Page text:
Leo Babauta, the creator of Zen Habits, touched upon a deep-rooted aspect of our daily lives in this short story. As he hiked across the Sierra Nevada and came across a scene of great beauty, he found himself wanting to share what he saw. So what is this urge to share and does it add value to our life? Are we better off without it?
Yeah, we're social people living in a social (online) world. For example, I'm expecting that you'll want to comment on this article as soon as you've read it. But why do we share articles, images, our thoughts on any online platform with everyone we know (and don't know)?
This read reminded me of something my grandmother used to say as a songbird sat in the pine tree in her backyard. She would then grab my six or seven year old shoulder and point toward the tree and hoarsely go "Look, look, look..!" This utter fascination with anything that grows, walks, flies, crawls, or slivers was hugely infectious. I attribute Gram's enthusiasm to my own way of looking at the landscape and social sharing for that matter.
Babauta isn't a user of Facebook or Instagram, but he does like to share photo's with family and friends through Whatsapp or Snapchat. Even more so when he stood in awe of a scene in the Sierra Nevada mountains. But without an internet connection, Babauta realized that the urge to share was present. Instead of posting his photo, he wondered where this urge sprung from.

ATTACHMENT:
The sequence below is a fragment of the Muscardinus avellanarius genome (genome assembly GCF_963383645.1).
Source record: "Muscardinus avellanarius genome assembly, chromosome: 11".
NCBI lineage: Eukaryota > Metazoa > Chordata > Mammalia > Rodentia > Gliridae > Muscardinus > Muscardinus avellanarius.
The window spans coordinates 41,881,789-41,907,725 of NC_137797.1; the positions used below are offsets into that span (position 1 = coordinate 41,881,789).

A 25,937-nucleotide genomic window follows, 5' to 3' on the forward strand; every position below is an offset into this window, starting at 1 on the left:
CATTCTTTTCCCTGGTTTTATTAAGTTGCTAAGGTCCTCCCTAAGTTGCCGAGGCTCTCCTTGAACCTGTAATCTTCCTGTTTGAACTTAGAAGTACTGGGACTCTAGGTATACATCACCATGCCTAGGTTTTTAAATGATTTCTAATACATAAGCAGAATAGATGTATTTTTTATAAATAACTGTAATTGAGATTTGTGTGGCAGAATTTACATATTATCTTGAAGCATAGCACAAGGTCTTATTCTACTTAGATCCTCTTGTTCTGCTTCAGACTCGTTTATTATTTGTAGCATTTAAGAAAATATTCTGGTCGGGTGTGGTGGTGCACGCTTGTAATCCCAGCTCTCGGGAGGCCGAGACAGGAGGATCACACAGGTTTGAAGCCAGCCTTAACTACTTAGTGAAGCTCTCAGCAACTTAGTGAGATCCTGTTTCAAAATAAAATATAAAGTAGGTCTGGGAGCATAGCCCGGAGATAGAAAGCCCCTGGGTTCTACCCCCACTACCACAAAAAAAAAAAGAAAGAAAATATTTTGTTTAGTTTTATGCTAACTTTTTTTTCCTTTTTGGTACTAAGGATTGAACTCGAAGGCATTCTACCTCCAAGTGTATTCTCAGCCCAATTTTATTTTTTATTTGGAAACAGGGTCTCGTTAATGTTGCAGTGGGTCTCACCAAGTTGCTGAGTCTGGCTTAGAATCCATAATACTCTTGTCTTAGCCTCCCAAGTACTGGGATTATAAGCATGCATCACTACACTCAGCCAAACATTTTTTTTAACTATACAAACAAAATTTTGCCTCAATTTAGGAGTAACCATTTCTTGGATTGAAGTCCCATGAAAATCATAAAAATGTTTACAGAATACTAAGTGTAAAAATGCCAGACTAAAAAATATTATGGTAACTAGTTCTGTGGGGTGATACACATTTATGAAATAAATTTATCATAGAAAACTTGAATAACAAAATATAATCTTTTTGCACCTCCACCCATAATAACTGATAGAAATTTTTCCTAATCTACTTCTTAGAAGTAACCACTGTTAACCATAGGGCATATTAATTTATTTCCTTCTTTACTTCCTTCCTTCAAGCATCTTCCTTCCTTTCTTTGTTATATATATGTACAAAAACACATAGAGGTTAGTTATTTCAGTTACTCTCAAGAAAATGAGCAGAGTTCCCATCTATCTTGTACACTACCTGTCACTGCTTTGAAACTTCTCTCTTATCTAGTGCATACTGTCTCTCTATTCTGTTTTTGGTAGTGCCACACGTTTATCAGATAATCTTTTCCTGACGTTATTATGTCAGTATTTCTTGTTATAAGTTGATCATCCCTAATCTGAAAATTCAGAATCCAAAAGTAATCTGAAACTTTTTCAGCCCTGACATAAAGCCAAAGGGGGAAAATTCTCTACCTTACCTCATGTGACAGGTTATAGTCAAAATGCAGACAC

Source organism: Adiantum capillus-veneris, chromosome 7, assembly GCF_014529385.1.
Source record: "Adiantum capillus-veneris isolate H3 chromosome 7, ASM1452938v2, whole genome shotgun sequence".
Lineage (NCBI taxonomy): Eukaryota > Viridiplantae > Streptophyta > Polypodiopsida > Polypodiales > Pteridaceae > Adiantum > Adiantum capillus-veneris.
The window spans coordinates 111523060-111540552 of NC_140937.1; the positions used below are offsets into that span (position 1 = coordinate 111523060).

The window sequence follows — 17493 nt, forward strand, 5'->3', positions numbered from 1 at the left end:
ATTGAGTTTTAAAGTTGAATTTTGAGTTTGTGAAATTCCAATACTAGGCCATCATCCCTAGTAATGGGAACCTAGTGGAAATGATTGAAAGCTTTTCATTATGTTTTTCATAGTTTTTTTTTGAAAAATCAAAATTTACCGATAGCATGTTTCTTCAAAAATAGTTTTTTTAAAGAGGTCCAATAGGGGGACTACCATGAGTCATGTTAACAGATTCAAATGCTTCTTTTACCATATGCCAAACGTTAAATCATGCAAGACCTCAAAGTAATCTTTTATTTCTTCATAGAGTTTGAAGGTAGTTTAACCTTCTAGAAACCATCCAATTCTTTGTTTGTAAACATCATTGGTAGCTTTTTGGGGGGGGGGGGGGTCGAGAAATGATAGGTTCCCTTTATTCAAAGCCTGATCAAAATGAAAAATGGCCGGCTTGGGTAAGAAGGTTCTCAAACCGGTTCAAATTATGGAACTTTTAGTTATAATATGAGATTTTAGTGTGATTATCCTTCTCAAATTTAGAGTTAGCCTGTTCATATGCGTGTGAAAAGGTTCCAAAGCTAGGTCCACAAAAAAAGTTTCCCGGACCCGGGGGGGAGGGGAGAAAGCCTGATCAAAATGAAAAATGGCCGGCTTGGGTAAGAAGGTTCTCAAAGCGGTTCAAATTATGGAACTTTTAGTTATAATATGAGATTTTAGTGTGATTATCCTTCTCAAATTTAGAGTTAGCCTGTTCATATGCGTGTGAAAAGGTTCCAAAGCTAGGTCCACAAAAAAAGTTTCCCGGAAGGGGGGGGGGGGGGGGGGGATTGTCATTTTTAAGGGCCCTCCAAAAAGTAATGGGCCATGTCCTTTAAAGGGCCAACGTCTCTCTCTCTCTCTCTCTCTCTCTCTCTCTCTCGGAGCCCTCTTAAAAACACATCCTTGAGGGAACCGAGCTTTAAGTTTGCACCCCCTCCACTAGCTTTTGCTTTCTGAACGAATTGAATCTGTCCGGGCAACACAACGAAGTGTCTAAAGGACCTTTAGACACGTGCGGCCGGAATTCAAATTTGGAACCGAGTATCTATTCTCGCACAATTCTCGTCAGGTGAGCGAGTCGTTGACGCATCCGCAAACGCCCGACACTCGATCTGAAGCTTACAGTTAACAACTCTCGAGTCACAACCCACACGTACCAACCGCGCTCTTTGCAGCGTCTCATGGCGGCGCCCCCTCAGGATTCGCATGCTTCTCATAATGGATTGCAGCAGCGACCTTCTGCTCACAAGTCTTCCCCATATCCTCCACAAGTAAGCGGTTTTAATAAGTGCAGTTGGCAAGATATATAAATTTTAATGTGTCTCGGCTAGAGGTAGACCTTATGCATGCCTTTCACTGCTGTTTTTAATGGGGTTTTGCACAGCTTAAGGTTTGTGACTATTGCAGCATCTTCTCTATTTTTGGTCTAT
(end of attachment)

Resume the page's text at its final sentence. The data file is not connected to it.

- Why is this moment not enough, without the need to share?
- Do I just want to brag, or is there a good-hearted motivation there too?
- What am I so afraid of, that I can’t refrain from sharing?
To discover the answers to this, he learned that a phone ban can help. But one of his findings that truly resonates with me is his next find.
We're observant to a universe expanding and a world in motion. And we love to share what we see.
Of course we all want to spread awareness of our creativity; our business. We want to look awesome to attract clients and customers alike. For me, it's quite hard to let go of Facebook, 500px, Instagram or indeed, Fstoppers. Even for a week or so. Of course sharing is an outlet, maybe even a cathartic one. But then again, taking pictures is already an outlet.
After reading this, I'm intrigued by my compulsiveness to share photography. I'm going to explore this further, but let me know what you think about this after you've read Babauta's full, but short, article on the matter.